Abstract: DNA alignment has been a killer app for the FM-index, but aligning DNA reads against a single genome can bias research results and medical diagnoses. In the past few years we have found ways to FM-index datasets of thousands of genomes, but researchers want the results expressed in terms of compact representations called pangenome graphs. Hundreds of matches in the dataset may correspond to only one or two matches in the graph. Given a read, therefore, we would like to find which parts of it match well and where they match in the graph, in time depending on the length of the read and the number of matches in the graph but not on the number of matches in the dataset. We are now closing in on that goal; this talk will give a high-level view of the challenges and some potential solutions.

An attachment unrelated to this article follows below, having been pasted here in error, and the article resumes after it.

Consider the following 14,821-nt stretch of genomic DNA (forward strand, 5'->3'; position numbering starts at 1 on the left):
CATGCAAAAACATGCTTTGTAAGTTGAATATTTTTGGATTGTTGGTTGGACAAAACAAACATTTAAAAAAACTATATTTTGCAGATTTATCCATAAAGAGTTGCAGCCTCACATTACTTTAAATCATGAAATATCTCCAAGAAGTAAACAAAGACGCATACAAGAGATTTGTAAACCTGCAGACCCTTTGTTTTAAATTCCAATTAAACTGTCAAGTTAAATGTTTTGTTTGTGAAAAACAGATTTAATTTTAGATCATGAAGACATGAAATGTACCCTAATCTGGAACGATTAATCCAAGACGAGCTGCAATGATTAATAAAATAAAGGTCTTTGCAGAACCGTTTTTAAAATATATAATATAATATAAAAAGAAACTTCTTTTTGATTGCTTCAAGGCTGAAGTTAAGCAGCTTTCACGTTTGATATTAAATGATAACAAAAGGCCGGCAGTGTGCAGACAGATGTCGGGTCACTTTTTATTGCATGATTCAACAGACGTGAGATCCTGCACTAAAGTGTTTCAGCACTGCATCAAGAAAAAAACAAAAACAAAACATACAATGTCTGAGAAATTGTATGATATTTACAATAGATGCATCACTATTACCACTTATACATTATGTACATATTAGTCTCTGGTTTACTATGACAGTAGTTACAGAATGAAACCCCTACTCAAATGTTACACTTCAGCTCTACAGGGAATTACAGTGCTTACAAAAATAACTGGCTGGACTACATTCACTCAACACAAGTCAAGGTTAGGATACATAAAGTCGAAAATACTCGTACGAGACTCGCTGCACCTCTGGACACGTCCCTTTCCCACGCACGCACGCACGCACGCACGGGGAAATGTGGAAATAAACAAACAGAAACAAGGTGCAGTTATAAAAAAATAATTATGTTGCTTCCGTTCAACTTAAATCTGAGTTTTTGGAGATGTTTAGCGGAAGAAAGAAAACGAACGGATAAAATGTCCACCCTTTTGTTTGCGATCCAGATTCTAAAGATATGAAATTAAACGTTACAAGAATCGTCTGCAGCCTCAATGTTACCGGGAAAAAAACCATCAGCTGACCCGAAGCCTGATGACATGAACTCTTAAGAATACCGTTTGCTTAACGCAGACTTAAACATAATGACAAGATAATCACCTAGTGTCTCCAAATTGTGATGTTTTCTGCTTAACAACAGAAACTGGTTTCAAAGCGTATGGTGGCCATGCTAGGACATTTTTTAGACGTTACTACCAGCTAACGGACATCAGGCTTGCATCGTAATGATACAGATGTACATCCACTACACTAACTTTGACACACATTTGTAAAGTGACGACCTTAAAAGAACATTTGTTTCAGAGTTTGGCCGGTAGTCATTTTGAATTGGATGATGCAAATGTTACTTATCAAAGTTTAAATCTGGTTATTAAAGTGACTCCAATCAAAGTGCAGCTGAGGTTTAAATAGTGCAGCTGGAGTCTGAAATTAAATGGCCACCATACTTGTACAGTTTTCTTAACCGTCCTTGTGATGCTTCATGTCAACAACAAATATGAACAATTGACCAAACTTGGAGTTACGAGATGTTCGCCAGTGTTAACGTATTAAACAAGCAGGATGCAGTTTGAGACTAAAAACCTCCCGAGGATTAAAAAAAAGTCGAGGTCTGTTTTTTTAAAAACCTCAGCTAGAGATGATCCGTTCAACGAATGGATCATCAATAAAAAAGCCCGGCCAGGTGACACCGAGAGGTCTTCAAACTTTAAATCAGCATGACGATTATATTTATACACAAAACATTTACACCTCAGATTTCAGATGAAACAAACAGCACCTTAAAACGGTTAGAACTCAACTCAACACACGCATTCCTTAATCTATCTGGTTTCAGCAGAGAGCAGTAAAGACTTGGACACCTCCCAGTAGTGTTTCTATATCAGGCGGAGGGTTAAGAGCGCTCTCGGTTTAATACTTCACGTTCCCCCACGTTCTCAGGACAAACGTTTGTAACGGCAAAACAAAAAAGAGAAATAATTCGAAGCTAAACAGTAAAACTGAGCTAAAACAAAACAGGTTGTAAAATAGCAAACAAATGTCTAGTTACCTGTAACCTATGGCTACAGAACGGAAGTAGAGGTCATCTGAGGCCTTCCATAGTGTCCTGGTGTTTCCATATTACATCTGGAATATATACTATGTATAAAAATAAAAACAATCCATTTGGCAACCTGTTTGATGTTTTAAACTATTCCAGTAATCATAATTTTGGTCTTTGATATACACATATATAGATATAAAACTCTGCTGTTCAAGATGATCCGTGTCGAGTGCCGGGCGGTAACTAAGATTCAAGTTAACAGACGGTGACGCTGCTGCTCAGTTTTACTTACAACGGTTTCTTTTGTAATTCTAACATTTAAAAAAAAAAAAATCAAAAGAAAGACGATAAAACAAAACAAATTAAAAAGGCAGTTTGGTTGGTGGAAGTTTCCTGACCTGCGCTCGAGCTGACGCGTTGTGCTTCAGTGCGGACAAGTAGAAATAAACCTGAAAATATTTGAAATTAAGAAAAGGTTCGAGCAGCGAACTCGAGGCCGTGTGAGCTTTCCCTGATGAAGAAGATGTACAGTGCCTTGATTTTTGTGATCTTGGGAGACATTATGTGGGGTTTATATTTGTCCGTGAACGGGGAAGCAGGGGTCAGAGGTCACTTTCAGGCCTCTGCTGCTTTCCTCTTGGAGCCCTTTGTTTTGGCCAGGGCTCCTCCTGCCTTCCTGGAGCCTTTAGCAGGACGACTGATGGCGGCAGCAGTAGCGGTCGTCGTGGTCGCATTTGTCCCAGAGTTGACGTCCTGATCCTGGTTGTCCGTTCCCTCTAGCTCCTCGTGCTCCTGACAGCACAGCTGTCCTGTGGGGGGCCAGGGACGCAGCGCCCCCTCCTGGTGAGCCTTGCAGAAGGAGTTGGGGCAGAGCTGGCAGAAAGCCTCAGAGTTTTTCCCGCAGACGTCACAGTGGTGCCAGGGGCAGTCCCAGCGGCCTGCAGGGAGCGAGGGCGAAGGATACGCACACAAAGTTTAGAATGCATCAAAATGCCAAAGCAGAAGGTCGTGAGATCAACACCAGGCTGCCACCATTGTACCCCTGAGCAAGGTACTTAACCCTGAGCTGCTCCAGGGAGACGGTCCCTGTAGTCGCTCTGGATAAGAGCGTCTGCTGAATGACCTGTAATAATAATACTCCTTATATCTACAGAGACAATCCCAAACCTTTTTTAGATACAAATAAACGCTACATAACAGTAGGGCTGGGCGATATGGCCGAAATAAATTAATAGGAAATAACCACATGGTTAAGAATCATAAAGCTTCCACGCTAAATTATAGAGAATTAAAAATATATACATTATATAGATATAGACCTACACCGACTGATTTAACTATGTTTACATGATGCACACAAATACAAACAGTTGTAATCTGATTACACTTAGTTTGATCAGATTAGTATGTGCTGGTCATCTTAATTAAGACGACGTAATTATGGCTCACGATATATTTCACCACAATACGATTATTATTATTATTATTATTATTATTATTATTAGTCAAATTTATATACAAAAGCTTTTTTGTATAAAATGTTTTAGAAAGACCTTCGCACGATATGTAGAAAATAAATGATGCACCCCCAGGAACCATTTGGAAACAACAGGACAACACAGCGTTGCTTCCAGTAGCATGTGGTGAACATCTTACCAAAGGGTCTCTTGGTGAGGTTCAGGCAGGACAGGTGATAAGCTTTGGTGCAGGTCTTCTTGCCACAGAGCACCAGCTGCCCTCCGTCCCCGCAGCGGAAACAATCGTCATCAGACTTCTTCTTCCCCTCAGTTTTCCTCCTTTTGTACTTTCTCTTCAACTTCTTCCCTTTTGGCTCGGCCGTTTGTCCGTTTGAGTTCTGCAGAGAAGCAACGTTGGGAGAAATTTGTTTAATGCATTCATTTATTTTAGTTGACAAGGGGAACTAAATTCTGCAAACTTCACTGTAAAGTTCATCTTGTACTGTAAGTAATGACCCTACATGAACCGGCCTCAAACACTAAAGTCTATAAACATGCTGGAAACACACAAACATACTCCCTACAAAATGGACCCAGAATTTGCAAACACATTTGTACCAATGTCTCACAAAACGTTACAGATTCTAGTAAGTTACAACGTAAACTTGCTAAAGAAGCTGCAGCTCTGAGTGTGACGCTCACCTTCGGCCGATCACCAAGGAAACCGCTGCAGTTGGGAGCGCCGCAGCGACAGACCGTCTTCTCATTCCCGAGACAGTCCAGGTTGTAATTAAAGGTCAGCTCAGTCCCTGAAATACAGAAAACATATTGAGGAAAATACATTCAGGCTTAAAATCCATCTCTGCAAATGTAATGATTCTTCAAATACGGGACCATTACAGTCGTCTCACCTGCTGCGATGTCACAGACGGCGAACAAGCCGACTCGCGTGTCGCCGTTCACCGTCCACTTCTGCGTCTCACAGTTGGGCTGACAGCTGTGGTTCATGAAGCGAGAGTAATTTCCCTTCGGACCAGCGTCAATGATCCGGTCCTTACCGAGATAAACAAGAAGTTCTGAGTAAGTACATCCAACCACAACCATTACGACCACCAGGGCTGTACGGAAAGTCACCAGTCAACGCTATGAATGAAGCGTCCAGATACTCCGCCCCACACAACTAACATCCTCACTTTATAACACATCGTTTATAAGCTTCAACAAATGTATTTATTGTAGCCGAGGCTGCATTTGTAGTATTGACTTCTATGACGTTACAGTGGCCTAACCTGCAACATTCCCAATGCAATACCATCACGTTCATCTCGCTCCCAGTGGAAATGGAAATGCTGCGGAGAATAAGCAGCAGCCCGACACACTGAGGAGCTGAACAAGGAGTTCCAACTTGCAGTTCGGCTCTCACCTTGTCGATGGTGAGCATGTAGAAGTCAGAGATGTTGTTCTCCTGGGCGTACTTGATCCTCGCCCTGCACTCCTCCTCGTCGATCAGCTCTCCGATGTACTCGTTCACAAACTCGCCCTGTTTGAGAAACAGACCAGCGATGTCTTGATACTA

Travis Gagie is an associate professor of computer science at Dalhousie University in Canada, specializing in compact data structures for bioinformatics. He moved from Canada to Italy for three years during his PhD to study the FM-index with its co-inventor Giovanni Manzini; switched schools to graduate in genome informatics at Bielefeld University, Germany; moved back and forth from Chile to Finland for ten years to work with Gonzalo Navarro and Veli Mäkinen on indexes for pangenomic datasets; and finally returned to Canada in 2019. He has published about 150 papers with about as many coauthors and is always happy to add more of either.